Damien: Alright, in terms of the griffin, because this one is just at the end [of the hunt], we could lose him technically. [It’d be hard because we were at the base of its nest.] Let’s just say we hadn’t used a bolt [to make him] bleed, we could still track him if we figure out where a griffin lives or the area or so on. In this case he would probably stay in his nest for a little while because that’s where he lives. So we’d be ok, but maybe we didn’t know that before. We obviously knew because we’ve been playing the demo for quite a while but it totally depends on the monster. Some of them, you have to be really on the ball. You have to just track them non-stop otherwise you’ve got to do the whole thing again.
TVGBL: OK, last thing. Is this the end?
Damien: It’s definitely the last chapter of Geralt’s story.
TVGBL: But that’s not necessarily…
Damien: Well we have the rights to the world of The Witcher whether or not we’re going to take it somewhere else, we don’t know yet. We have two teams right now. We’ve got a team that’s focusing on finishing the game first and another one that’s on Cyberpunk. So we’ll see after that. We just know that we want to wrap it nicely. We think it’s the best way as well because the focus and even the attention from fans or journalist has really been rising a lot since the first one. I personally see this as the top. This is it. This is the cherry on this cake and we must make it perfect and then after we’ll see. There’s no point in dragging it just for the sake of it, you know?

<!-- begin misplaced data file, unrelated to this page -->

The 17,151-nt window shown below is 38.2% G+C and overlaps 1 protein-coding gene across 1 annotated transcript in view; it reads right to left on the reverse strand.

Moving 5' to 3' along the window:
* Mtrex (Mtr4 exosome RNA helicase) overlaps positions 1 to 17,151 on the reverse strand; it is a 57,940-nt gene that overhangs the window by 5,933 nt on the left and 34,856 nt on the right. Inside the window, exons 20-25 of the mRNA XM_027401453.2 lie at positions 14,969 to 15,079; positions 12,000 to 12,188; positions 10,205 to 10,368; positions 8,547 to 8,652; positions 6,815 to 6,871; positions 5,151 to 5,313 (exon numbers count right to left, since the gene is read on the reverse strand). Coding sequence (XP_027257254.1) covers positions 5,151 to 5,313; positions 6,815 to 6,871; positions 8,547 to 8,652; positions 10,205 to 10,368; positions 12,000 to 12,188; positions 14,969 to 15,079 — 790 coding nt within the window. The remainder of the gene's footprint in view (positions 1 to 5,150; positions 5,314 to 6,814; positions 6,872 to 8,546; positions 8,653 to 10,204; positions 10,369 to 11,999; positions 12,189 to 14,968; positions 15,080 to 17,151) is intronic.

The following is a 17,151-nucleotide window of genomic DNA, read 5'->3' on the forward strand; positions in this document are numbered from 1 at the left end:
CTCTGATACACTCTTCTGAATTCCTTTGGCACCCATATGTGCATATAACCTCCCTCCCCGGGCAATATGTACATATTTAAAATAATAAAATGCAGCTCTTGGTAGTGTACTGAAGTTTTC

And with that, I left even more excited about The Witcher 3 than I was already. It looked great and the wait will obviously be too long since I’m still making my way through the originals. As I’ve said in other posts, you’ve got to love a dev that loves his or her game and shows the fact they know the fans are important and not just the dollar (although they probably don’t mind getting more of those). It’s good to see CD Projekt Red doing so well and I wish them the best for their future adventures! Anyone else pre-ordering The Witcher 3: Wild Hunt?